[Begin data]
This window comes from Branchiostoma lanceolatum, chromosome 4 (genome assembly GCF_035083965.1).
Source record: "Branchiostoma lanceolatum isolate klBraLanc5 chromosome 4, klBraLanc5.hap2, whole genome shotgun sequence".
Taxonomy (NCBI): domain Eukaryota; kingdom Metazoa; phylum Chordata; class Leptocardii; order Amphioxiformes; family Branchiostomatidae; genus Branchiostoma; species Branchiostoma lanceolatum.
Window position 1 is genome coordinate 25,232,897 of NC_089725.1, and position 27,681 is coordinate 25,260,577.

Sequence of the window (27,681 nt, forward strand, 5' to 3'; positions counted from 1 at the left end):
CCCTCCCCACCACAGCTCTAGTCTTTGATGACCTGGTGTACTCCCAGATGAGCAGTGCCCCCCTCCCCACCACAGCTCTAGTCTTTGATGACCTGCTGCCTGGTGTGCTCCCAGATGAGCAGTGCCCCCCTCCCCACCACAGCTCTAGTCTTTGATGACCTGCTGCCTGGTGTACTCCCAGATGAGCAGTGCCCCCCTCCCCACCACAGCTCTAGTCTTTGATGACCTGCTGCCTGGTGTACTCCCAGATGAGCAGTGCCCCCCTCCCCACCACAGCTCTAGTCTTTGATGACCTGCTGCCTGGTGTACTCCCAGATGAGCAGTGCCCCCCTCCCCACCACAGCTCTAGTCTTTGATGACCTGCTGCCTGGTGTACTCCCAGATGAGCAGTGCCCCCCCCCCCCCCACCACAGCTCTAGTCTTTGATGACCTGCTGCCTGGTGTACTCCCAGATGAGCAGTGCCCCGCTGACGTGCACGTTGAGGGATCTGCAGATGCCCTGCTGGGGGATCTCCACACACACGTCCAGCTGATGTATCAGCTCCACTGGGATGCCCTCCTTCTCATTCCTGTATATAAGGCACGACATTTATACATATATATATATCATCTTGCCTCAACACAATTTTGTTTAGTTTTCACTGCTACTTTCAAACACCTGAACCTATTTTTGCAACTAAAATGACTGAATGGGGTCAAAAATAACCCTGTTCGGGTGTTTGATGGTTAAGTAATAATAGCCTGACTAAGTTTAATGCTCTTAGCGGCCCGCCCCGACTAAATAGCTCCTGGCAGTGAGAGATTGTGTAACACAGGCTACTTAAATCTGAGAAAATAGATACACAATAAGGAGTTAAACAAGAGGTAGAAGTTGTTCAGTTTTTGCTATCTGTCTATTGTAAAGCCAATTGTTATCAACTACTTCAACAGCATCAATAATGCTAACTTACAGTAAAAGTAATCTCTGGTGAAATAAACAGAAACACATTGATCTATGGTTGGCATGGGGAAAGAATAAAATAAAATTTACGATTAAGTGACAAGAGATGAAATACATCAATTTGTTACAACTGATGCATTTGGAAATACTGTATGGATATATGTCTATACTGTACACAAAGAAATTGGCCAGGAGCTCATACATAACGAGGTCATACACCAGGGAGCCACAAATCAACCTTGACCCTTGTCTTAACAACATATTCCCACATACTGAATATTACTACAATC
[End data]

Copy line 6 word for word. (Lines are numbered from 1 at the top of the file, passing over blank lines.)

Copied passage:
CCCTCCCCACCACAGCTCTAGTCTTTGATGACCTGGTGTACTCCCAGATGAGCAGTGCCCCCCTCCCCACCACAGCTCTAGTCTTTGATGACCTGCTGCCTGGTGTGCTCCCAGATGAGCAGTGCCCCCCTCCCCACCACAGCTCTAGTCTTTGATGACCTGCTGCCTGGTGTACTCCCAGATGAGCAGTGCCCCCCTCCCCACCACAGCTCTAGTCTTTGATGACCTGCTGCCTGGTGTACTCCCAGATGAGCAGTGCCCCCCTCCCCACCACAGCTCTAGTCTTTGATGACCTGCTGCCTGGTGTACTCCCAGATGAGCAGTGCCCCCCTCCCCACCACAGCTCTAGTCTTTGATGACCTGCTGCCTGGTGTACTCCCAGATGAGCAGTGCCCCCCCCCCCCCCACCACAGCTCTAGTCTTTGATGACCTGCTGCCTGGTGTACTCCCAGATGAGCAGTGCCCCGCTGACGTGCACGTTGAGGGATCTGCAGATGCCCTGCTGGGGGATCTCCACACACACGTCCAGCTGATGTATCAGCTCCACTGGGATGCCCTCCTTCTCATTCCTGTATATAAGGCACGACATTTATACATATATATATATCATCTTGCCTCAACACAATTTTGTTTAGTTTTCACTGCTACTTTCAAACACCTGAACCTATTTTTGCAACTAAAATGACTGAATGGGGTCAAAAATAACCCTGTTCGGGTGTTTGATGGTTAAGTAATAATAGCCTGACTAAGTTTAATGCTCTTAGCGGCCCGCCCCGACTAAATAGCTCCTGGCAGTGAGAGATTGTGTAACACAGGCTACTTAAATCTGAGAAAATAGATACACAATAAGGAGTTAAACAAGAGGTAGAAGTTGTTCAGTTTTTGCTATCTGTCTATTGTAAAGCCAATTGTTATCAACTACTTCAACAGCATCAATAATGCTAACTTACAGTAAAAGTAATCTCTGGTGAAATAAACAGAAACACATTGATCTATGGTTGGCATGGGGAAAGAATAAAATAAAATTTACGATTAAGTGACAAGAGATGAAATACATCAATTTGTTACAACTGATGCATTTGGAAATACTGTATGGATATATGTCTATACTGTACACAAAGAAATTGGCCAGGAGCTCATACATAACGAGGTCATACACCAGGGAGCCACAAATCAACCTTGACCCTTGTCTTAACAACATATTCCCACATACTGAATATTACTACAATC